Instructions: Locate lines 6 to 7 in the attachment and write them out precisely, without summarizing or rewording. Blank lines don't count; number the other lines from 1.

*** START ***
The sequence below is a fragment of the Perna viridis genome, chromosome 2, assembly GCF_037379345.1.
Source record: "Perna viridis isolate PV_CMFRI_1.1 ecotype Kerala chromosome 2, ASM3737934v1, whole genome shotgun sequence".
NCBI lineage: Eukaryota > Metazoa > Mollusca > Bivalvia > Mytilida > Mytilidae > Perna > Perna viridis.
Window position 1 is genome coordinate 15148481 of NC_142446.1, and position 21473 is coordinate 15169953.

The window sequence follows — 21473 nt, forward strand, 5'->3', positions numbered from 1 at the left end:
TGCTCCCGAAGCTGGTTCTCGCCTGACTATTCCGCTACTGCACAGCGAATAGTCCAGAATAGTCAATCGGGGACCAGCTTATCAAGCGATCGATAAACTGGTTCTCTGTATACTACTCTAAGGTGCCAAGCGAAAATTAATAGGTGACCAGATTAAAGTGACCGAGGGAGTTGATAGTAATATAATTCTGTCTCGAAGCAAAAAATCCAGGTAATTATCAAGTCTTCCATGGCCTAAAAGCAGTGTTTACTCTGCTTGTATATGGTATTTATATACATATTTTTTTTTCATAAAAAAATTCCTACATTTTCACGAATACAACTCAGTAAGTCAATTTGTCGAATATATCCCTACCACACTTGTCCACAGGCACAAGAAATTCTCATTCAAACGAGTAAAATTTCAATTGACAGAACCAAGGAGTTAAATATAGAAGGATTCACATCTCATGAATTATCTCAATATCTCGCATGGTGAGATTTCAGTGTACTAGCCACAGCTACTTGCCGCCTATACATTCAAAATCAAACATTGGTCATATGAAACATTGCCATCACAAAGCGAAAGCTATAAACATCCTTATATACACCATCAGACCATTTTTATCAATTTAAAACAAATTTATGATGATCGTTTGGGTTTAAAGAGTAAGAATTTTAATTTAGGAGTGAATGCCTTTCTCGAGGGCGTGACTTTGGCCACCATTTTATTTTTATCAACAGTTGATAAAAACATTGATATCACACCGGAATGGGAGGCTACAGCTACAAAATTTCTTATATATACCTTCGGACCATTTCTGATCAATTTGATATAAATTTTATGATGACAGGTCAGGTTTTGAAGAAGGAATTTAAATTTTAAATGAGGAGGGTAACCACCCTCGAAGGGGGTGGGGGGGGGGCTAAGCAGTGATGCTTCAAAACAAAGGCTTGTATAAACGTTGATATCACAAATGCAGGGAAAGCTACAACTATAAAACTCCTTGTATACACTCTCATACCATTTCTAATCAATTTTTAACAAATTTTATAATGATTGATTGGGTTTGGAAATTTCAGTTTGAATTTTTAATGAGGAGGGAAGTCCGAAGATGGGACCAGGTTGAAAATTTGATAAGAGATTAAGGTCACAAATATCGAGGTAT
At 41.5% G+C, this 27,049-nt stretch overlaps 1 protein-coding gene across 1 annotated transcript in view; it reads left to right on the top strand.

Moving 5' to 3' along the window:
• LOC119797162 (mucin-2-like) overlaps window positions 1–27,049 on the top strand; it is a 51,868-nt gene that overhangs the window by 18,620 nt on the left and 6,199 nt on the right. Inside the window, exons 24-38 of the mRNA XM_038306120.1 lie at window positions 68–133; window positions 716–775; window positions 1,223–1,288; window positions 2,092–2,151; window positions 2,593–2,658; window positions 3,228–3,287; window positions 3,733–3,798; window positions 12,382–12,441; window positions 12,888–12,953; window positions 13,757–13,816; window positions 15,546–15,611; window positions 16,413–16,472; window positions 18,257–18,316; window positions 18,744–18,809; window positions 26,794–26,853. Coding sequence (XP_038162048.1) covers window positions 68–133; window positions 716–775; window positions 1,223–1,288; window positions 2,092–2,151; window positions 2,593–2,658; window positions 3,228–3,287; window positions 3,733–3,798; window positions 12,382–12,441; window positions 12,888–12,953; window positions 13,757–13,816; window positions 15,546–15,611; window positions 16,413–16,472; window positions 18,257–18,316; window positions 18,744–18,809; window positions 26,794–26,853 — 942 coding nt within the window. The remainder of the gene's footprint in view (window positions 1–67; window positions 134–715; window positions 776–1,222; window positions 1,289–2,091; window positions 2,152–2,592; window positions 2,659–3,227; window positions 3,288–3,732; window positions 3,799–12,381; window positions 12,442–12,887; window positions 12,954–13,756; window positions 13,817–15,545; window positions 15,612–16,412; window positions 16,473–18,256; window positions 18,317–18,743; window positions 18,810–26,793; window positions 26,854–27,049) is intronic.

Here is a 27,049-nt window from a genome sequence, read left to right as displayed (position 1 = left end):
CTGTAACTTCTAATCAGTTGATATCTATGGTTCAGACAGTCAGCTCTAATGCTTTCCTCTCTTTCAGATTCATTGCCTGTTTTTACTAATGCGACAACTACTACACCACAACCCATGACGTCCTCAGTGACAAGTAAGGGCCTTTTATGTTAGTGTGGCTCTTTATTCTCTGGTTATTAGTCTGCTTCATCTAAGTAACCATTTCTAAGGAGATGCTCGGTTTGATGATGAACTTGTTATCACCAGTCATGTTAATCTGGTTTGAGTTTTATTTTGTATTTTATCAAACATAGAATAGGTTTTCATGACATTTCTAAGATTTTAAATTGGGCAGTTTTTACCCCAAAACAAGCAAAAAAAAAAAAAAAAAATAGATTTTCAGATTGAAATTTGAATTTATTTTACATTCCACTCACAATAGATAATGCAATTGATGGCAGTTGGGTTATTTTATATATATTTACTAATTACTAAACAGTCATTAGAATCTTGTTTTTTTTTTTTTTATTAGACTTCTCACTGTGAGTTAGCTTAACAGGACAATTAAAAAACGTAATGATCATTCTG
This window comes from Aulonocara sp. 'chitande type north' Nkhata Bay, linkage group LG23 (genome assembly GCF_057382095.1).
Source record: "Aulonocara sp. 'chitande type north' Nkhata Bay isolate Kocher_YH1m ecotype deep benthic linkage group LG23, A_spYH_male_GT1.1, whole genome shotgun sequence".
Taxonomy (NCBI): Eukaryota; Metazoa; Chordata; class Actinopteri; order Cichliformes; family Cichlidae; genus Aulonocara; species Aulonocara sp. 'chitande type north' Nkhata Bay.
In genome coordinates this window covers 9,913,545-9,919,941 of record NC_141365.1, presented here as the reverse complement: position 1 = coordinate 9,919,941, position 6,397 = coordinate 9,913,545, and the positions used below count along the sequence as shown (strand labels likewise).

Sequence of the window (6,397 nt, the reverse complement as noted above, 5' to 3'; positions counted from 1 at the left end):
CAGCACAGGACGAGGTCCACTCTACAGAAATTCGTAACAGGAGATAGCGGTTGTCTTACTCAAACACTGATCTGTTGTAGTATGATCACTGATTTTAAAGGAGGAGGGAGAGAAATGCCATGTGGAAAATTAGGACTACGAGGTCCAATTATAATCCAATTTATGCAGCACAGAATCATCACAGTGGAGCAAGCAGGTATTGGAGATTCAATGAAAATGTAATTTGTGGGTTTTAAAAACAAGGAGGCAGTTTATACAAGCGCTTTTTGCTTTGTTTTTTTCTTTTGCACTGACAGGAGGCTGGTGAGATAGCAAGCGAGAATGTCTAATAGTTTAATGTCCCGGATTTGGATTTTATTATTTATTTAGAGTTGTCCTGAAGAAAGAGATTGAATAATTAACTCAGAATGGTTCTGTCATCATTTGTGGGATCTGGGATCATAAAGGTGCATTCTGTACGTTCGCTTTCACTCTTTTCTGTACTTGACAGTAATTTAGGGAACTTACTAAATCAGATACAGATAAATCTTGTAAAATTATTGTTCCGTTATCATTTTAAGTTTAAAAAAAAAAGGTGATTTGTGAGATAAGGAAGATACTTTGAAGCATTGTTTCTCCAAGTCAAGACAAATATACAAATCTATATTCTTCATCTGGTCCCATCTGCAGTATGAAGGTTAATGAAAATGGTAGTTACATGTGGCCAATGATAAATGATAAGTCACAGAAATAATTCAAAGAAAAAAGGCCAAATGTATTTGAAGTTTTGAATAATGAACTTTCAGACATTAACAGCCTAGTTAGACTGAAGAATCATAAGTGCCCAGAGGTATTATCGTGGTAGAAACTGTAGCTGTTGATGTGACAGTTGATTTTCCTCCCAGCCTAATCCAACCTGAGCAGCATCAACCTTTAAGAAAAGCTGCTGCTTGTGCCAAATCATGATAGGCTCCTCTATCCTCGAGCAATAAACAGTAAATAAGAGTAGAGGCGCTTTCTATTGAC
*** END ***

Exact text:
TGCTCCCGAAGCTGGTTCTCGCCTGACTATTCCGCTACTGCACAGCGAATAGTCCAGAATAGTCAATCGGGGACCAGCTTATCAAGCGATCGATAAACTGGTTCTCTGTATACTACTCTAAGGTGCCAAGCGAAAATTAATAGGTGACCAGATTAAAGTGACCGAGGGAGTTGATAGTAATATAATTCTGTCTCGAAGCAAAAAATCCAGGTAATTATCAAGTCTTCCATGGCCTAAAAGCAGTGTTTACTCTGCTTGTATATGGTATTTATATACATATTTTTTTTTCATAAAAAAATTCCTACATTTTCACGAATACAACTCAGTAAGTCAATTTGTCGAATATATCCCTACCACACTTGTCCACAGGCACAAGAAATTCTCATTCAAACGAGTAAAATTTCAATTGACAGAACCAAGGAGTTAAATATAGAAGGATTCACATCTCATGAATTATCTCAATATCTCGCATGGTGAGATTTCAGTGTACTAGCCACAGCTACTTGCCGCCTATACATTCAAAATCAAACATTGGTCATATGAAACATTGCCATCACAAAGCGAAAGCTATAAACATCCTTATATACACCATCAGACCATTTTTATCAATTTAAAACAAATTTATGATGATCGTTTGGGTTTAAAGAGTAAGAATTTTAATTTAGGAGTGAATGCCTTTCTCGAGGGCGTGACTTTGGCCACCATTTTATTTTTATCAACAGTTGATAAAAACATTGATATCACACCGGAATGGGAGGCTACAGCTACAAAATTTCTTATATATACCTTCGGACCATTTCTGATCAATTTGATATAAATTTTATGATGACAGGTCAGGTTTTGAAGAAGGAATTTAAATTTTAAATGAGGAGGGTAACCACCCTCGAAGGGGGTGGGGGGGGGGCTAAGCAGTGATGCTTCAAAACAAAGGCTTGTATAAACGTTGATATCACAAATGCAGGGAAAGCTACAACTATAAAACTCCTTGTATACACTCTCATACCATTTCTAATCAATTTTTAACAAATTTTATAATGATTGATTGGGTTTGGAAATTTCAGTTTGAATTTTTAATGAGGAGGGAAGTCCGAAGATGGGACCAGGTTGAAAATTTGATAAGAGATTAAGGTCACAAATATCGAGGTAT
At 41.5% G+C, this 27,049-nt stretch overlaps 1 protein-coding gene across 1 annotated transcript in view; it reads left to right on the top strand.